I am going to try to walk through this problem, in a step-by-step manner in relation to exercise, starting from at rest, and ending at the point in which the body is no longer able to maintain its energy-charge.
The body mainly utilises oxidative phosphorylation to maintain its energy-demands. In cells where great amounts of energy need to be produced very quickly, eg. cells that are actively replicating, glycolysis is the preferred mode of energy production because this pathway is able to very quickly produce large amounts of ATP, and lactate is able to quickly diffuse in to the bloodstream. Lactate will travel in the bloodstream, to the liver, to be recycled back to glucose through an anabolic process called gluconeogenesis. This recycling pathway is known as the Cori-cycle. Essentially, what is happening is, parts of the body that are in need of high amounts of energy, will "dump" their wastes to the bloodstream, to be dealt with by other organs.
Science and Skiing VI, 2015, pp 17-30. George Brooks of the University of California summarises lactate recycling quite nicely here.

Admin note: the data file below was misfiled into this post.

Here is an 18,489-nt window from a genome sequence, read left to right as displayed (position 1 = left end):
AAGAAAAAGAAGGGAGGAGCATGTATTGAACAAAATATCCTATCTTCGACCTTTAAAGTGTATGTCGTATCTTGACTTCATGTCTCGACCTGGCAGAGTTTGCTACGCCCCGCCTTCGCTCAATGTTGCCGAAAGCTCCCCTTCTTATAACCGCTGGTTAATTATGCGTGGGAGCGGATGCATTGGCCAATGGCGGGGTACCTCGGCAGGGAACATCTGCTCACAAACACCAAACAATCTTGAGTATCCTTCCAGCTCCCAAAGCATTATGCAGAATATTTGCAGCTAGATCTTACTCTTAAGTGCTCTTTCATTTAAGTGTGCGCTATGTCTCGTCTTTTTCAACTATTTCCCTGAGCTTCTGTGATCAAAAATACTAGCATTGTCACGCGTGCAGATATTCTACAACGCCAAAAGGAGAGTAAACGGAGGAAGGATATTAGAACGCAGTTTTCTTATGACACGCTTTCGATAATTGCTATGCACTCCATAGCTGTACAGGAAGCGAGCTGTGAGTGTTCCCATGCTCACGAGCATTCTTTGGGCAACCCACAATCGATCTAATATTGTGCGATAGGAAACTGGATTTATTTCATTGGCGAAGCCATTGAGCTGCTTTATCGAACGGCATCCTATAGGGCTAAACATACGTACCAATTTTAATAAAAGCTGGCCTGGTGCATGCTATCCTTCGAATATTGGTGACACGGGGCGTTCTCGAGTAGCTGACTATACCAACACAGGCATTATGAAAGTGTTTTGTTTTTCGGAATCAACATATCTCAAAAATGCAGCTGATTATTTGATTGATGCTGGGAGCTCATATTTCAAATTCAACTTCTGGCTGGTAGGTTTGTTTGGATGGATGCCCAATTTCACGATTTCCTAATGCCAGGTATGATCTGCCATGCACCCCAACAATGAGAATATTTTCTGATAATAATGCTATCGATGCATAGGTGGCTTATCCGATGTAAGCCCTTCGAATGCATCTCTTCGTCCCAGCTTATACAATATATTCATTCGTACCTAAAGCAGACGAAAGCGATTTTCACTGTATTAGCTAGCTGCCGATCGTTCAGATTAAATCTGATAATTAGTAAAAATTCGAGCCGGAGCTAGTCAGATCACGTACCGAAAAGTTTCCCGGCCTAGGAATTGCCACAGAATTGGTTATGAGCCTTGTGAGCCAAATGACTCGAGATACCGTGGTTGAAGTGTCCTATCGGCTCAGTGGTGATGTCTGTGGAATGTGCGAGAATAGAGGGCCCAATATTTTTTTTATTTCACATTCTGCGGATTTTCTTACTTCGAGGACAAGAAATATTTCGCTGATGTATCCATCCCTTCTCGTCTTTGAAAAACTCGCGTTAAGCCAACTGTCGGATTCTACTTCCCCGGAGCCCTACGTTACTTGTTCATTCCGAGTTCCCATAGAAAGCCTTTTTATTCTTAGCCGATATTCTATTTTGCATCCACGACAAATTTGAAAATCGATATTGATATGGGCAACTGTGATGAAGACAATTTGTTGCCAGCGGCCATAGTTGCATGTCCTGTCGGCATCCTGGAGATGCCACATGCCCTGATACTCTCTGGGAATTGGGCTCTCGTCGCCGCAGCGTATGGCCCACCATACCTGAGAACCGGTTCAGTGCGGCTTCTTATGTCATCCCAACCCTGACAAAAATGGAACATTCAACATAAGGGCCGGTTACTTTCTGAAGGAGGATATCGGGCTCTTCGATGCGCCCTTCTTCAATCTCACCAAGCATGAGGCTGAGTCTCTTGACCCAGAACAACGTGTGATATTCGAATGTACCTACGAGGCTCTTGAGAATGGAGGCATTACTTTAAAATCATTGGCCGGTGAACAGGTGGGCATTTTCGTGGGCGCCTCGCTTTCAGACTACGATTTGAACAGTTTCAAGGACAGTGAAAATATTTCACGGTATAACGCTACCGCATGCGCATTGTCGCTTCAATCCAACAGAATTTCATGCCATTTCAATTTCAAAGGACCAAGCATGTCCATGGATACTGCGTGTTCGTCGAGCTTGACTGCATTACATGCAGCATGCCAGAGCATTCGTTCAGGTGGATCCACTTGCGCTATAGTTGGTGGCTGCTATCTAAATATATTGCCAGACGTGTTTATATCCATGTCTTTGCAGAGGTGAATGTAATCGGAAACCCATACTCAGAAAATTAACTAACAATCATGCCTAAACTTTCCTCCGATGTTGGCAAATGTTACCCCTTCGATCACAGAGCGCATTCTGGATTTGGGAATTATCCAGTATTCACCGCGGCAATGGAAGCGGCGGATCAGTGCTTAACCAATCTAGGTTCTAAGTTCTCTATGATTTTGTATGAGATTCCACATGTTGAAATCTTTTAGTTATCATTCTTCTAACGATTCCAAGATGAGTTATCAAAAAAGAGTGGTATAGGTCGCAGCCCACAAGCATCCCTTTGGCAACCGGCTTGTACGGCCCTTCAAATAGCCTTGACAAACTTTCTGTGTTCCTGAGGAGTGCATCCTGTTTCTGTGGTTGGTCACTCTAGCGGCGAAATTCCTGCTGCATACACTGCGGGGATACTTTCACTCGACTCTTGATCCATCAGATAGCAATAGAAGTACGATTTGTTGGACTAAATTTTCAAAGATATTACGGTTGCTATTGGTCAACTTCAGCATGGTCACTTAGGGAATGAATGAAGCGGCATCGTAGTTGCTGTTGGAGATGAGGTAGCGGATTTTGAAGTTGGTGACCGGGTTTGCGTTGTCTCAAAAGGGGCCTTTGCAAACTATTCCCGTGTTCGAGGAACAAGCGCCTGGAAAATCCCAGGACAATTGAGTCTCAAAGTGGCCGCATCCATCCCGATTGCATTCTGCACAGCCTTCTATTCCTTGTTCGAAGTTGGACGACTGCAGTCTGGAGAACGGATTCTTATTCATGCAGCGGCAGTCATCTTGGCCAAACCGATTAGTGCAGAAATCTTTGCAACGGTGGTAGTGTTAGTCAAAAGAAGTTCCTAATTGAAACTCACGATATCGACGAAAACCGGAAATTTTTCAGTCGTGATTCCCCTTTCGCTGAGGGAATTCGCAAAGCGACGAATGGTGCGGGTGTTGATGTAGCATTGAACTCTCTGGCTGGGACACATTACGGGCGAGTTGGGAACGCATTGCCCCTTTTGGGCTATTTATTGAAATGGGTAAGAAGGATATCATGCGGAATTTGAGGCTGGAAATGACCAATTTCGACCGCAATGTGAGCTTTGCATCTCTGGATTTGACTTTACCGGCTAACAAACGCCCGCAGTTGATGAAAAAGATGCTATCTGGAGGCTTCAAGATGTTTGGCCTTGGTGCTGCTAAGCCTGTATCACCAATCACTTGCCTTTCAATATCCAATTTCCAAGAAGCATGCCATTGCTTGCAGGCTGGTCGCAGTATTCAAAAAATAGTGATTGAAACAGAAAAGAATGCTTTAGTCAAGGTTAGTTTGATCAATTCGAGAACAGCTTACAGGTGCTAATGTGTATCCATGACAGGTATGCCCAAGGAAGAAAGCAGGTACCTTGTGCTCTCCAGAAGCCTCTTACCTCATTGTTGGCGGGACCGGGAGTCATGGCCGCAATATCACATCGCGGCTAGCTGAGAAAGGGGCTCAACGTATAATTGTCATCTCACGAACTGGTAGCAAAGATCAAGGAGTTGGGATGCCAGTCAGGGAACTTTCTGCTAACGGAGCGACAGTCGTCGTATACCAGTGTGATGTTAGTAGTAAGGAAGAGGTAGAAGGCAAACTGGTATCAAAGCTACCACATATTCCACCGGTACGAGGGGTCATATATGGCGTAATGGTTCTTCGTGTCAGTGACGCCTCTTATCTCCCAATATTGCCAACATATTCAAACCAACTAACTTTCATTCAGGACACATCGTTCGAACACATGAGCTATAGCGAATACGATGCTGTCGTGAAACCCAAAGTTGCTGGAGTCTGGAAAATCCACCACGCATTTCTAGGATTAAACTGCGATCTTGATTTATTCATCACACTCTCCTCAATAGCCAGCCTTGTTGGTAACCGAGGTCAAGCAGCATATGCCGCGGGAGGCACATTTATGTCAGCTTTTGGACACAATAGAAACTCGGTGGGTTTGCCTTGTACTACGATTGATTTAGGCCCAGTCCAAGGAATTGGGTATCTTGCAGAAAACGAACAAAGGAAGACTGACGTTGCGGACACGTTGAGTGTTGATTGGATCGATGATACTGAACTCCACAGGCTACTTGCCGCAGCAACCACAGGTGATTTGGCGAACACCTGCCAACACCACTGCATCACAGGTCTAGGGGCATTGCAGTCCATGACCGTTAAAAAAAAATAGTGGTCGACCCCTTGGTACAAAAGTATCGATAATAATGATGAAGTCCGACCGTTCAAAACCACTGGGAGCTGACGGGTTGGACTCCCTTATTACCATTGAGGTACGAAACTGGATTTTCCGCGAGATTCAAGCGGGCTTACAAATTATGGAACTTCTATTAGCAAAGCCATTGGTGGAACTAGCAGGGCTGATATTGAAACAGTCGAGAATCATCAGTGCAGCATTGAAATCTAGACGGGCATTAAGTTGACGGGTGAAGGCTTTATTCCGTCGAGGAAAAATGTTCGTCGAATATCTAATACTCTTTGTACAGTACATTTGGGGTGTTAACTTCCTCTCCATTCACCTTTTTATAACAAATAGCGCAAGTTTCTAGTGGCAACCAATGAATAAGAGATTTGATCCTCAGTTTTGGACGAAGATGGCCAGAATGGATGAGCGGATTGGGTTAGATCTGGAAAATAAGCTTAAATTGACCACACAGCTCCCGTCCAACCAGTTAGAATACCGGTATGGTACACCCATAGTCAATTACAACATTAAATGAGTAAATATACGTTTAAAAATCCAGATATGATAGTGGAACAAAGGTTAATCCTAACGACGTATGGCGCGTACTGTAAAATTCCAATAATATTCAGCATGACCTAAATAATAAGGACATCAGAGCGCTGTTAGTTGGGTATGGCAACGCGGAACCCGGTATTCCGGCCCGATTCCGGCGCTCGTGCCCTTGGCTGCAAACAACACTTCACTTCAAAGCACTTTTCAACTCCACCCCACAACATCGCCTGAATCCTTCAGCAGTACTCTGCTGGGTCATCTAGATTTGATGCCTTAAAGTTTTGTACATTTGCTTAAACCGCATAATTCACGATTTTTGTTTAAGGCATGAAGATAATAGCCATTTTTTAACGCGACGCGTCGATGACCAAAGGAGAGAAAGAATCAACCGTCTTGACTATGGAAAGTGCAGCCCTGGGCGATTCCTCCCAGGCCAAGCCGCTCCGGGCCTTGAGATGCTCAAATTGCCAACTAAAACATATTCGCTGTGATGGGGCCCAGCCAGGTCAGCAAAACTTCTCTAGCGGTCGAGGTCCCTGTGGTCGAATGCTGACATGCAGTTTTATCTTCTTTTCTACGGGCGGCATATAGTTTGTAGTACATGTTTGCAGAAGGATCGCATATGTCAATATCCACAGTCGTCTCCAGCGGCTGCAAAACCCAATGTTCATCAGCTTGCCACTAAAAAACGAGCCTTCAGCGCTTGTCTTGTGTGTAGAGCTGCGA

Muscle cells will begin to quickly utilise ATP-stores, and release glucose from the glycogen-stores, and release oxygen-stores from myoglobin.
As these stores begin to become depleted, the body will begin to go in to overdrive, in an attempt to restore itself to a resting-state. Thus, your heart-rate will increase, breathing will become faster, and glycolytic pathways will be activated through feed-forward mechanisms.
I have touched on this before, in another post that you may find interesting. I believe that if you read through this though, that you will understand why there is low levels of oxygen, and what the body does to attempt to circumvent this.
There will be very low levels of oxygen throughout the active tissues. The body will do everything it can to try to restore this, but it will ultimately fail to do so. Thus, the only real option it has is to rely on glycolysis in the tissues that are causing "problems". The rate of ATP-production is most dependent on the rate at which a cell can take glucose in to the cell.